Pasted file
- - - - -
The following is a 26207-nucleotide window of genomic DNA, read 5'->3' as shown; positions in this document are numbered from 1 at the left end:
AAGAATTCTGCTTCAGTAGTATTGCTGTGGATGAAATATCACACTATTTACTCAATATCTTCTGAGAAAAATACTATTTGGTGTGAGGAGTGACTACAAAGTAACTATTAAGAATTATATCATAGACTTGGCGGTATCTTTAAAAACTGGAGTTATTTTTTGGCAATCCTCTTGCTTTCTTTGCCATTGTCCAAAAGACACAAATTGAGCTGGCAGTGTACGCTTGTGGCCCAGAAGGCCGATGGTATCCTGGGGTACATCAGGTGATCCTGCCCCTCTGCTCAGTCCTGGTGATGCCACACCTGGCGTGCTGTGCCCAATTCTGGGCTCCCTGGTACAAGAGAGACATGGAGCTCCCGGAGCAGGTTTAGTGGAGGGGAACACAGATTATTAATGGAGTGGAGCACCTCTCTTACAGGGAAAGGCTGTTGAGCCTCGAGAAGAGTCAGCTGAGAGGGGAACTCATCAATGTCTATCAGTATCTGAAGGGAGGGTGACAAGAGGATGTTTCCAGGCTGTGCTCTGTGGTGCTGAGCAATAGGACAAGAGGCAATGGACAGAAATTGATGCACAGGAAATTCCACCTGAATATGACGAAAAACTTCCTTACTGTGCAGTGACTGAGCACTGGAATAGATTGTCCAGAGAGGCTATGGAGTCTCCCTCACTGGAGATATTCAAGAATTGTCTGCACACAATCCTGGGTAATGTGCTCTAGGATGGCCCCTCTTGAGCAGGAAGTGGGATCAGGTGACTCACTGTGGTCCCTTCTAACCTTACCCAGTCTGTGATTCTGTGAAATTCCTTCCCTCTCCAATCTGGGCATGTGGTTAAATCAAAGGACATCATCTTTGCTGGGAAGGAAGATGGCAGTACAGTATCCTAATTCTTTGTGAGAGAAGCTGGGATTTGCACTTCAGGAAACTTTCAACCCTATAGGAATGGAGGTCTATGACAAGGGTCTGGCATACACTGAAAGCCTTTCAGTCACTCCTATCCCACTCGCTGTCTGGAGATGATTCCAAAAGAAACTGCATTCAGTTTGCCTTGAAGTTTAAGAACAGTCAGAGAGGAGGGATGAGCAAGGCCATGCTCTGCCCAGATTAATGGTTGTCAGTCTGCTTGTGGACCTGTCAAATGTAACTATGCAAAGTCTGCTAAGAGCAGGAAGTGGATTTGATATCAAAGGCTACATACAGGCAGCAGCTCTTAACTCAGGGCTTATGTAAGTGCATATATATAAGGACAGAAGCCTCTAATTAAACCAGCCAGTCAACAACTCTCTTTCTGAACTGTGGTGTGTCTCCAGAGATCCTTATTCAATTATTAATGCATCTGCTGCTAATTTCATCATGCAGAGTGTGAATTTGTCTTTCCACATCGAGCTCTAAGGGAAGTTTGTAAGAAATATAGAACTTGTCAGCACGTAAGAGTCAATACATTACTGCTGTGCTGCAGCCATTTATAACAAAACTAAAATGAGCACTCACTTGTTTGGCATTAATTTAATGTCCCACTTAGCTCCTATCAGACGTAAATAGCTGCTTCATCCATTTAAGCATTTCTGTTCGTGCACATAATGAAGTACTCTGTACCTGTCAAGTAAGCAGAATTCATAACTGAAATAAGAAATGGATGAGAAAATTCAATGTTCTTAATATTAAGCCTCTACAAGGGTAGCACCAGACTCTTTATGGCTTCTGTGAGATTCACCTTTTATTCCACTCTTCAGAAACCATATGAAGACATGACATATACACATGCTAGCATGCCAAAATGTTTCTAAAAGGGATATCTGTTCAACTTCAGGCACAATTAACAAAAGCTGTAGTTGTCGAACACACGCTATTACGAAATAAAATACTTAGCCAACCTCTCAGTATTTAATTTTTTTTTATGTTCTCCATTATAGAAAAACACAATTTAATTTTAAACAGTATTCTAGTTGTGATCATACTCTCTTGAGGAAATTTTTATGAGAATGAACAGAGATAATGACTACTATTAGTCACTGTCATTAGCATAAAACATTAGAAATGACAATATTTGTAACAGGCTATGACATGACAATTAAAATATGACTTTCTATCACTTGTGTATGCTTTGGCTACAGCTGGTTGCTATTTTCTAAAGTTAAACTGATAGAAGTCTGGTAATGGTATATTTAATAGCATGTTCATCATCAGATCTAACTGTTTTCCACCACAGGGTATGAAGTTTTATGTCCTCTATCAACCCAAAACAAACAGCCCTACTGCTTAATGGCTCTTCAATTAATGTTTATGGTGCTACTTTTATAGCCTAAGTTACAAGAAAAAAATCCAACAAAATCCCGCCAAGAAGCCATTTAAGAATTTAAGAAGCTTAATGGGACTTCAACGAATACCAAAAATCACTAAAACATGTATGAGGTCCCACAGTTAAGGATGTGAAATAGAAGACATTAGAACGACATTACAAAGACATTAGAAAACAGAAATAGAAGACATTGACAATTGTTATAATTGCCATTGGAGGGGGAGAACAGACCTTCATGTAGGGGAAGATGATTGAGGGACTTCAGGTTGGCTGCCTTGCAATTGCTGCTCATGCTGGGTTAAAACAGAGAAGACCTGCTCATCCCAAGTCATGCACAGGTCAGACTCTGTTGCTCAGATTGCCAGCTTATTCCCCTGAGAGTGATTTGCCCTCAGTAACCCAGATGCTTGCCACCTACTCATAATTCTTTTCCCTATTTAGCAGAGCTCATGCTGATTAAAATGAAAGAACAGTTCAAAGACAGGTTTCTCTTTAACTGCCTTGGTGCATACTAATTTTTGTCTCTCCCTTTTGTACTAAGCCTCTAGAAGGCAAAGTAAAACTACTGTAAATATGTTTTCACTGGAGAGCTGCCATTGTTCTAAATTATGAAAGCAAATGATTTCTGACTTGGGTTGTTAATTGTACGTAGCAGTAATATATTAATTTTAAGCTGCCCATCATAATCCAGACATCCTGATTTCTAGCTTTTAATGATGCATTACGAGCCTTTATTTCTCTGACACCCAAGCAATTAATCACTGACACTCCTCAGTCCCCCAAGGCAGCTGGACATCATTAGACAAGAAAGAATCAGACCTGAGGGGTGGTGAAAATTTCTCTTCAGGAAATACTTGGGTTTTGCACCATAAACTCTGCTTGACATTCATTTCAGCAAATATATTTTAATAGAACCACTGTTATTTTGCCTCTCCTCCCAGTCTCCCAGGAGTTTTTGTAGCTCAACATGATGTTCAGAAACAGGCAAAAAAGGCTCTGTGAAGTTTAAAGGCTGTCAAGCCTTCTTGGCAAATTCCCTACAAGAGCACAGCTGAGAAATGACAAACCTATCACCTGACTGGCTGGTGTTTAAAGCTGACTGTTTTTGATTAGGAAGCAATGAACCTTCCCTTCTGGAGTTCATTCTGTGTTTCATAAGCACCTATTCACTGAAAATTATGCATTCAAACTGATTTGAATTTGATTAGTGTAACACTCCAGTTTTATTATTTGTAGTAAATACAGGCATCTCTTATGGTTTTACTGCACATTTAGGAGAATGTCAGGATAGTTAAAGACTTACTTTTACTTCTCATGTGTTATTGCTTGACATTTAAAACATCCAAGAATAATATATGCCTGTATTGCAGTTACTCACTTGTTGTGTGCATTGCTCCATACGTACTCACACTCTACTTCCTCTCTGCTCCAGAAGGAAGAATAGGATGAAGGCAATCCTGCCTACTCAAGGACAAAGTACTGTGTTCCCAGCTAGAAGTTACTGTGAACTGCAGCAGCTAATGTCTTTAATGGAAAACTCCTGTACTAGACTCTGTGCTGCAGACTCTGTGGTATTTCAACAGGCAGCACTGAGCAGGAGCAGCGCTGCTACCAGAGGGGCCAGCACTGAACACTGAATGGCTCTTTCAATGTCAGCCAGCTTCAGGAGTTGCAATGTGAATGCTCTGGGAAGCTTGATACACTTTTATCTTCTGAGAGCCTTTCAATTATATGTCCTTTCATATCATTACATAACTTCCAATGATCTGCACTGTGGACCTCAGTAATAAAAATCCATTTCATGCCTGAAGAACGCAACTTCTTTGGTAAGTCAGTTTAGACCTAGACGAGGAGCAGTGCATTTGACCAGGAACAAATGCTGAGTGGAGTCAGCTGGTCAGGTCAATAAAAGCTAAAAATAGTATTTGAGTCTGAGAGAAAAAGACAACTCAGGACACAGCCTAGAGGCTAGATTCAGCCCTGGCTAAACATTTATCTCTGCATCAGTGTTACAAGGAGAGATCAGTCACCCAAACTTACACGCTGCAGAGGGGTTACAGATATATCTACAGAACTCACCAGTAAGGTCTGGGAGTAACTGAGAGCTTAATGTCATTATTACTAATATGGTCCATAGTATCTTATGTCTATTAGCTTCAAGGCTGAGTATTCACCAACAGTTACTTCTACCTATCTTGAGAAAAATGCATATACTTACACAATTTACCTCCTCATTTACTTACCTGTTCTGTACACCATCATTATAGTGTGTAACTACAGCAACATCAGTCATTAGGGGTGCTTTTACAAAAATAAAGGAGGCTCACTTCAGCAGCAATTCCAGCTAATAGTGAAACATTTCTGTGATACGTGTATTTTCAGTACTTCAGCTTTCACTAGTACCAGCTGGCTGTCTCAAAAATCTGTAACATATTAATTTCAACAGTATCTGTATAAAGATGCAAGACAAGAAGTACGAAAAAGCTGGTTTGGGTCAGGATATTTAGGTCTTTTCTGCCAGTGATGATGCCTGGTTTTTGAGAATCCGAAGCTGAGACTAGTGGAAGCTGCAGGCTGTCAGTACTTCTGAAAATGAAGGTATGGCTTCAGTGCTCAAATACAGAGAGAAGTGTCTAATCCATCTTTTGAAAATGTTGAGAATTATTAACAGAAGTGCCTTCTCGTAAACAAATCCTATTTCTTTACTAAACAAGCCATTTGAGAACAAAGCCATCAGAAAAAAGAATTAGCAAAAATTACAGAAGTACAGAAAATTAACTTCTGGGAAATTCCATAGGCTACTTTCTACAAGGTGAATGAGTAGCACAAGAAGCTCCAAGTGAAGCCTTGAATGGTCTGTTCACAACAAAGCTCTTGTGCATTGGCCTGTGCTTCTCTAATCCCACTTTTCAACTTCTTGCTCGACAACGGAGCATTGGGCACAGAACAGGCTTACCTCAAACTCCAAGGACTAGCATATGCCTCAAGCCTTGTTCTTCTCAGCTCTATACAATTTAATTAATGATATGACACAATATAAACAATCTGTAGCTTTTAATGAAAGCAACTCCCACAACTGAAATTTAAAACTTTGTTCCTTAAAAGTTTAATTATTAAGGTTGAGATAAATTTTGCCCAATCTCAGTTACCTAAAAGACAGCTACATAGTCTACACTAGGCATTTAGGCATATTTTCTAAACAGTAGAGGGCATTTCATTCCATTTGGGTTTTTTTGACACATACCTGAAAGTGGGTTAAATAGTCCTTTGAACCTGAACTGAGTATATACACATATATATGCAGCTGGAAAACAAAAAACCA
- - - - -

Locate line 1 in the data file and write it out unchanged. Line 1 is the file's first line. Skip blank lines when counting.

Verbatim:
The following is a 26207-nucleotide window of genomic DNA, read 5'->3' as shown; positions in this document are numbered from 1 at the left end: